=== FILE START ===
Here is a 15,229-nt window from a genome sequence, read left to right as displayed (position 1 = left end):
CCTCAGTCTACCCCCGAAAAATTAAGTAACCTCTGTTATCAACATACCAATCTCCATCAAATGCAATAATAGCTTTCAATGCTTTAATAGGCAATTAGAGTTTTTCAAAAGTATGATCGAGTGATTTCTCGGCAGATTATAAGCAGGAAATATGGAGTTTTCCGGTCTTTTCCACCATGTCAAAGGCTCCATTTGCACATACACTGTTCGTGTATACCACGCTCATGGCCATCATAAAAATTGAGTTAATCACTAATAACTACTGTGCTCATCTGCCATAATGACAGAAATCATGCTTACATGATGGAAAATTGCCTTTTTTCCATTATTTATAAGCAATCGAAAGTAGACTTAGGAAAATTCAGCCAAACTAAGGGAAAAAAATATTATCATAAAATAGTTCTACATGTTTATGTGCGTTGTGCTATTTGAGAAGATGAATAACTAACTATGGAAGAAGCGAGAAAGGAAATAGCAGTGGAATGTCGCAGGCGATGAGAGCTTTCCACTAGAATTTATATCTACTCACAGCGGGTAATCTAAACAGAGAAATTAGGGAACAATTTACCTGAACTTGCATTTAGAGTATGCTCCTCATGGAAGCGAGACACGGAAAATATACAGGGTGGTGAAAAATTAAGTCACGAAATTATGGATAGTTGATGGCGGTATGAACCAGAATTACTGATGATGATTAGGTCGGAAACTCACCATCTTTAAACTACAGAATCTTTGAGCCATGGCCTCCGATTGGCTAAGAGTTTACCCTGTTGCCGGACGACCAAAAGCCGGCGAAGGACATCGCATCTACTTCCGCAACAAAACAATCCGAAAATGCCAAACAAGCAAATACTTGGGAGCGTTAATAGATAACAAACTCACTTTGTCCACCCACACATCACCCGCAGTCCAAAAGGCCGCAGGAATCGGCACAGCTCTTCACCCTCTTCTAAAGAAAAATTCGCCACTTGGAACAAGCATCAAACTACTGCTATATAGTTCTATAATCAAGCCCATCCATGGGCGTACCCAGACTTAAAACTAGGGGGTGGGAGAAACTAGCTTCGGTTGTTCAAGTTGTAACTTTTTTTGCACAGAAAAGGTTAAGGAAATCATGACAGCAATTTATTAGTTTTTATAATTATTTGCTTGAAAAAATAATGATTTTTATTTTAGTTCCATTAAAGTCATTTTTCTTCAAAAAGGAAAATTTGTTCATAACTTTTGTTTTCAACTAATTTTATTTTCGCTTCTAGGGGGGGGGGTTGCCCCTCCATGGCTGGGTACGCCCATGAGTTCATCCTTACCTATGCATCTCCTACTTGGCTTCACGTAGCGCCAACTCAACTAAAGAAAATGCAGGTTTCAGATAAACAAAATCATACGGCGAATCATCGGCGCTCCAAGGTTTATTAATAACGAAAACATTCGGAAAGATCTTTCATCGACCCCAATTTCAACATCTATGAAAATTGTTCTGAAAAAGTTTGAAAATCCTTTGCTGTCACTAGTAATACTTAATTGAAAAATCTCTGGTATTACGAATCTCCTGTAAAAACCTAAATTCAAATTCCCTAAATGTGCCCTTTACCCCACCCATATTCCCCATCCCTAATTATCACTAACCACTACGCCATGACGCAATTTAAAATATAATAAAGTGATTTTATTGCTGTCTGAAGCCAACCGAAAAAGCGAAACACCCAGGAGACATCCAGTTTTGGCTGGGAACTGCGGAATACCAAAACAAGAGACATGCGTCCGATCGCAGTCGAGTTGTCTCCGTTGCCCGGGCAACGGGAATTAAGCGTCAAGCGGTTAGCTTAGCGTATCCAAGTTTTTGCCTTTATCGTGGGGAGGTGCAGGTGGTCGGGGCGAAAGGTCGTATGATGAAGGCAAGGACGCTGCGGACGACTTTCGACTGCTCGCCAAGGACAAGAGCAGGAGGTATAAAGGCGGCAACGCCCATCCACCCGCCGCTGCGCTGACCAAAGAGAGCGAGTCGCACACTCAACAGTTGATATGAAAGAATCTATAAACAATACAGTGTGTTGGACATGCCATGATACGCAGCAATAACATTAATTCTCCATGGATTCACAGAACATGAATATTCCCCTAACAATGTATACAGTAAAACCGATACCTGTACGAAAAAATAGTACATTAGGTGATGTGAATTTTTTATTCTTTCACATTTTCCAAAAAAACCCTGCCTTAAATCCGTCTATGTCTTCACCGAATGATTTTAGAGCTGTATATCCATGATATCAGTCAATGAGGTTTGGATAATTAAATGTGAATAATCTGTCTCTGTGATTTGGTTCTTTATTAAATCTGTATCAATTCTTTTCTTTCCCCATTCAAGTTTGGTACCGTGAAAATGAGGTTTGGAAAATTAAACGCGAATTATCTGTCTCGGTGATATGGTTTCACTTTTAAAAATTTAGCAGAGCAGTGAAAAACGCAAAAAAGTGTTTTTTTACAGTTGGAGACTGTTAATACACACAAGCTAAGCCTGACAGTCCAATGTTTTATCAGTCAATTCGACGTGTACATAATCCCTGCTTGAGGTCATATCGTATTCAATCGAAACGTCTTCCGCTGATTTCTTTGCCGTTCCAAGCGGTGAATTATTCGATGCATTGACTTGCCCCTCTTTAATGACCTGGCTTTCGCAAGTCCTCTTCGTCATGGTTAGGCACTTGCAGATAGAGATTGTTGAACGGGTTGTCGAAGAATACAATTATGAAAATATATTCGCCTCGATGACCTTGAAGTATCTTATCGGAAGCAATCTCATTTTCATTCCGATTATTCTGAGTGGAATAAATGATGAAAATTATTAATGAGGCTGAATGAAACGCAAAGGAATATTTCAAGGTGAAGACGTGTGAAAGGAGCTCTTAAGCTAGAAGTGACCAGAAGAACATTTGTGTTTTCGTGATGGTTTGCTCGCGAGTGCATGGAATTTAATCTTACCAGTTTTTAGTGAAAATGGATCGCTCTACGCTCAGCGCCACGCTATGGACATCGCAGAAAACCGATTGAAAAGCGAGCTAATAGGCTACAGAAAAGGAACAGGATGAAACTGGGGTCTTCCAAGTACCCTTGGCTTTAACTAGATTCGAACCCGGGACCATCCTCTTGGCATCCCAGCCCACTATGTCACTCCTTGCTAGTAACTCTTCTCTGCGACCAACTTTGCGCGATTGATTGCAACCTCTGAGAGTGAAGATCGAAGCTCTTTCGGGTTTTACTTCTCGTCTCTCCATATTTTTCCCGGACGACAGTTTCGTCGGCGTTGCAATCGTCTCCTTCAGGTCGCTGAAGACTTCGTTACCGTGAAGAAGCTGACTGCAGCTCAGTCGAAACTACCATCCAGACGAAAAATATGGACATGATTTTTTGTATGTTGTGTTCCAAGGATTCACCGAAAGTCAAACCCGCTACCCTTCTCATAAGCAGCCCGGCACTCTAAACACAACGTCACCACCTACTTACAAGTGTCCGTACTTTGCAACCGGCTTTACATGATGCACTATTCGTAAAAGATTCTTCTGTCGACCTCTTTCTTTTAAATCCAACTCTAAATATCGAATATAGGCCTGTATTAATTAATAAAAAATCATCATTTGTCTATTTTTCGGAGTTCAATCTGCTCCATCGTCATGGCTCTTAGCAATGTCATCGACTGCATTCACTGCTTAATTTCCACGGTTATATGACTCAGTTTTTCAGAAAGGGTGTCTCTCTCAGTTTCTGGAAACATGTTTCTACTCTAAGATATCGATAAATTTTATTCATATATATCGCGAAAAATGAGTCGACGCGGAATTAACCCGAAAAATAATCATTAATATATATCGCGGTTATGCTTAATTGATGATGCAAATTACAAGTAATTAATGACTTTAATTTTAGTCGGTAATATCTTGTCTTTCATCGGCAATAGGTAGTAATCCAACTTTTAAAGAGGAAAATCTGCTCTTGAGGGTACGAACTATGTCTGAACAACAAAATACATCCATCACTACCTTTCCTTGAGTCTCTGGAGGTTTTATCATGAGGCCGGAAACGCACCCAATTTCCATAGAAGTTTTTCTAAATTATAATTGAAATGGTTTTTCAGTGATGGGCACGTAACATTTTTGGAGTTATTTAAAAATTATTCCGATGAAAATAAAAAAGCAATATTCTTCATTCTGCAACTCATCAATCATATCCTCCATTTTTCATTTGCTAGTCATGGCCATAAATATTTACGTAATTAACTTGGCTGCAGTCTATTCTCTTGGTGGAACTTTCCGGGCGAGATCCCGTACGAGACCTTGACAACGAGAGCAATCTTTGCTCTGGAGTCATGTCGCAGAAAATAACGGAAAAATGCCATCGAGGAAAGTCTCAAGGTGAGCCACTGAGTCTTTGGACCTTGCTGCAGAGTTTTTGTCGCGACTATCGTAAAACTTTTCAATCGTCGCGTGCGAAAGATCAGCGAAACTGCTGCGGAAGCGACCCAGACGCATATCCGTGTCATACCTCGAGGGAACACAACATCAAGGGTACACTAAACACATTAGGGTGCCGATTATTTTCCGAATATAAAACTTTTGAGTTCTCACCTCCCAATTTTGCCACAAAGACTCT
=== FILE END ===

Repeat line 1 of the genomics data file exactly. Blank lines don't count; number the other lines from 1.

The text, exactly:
Here is a 15,229-nt window from a genome sequence, read left to right as displayed (position 1 = left end):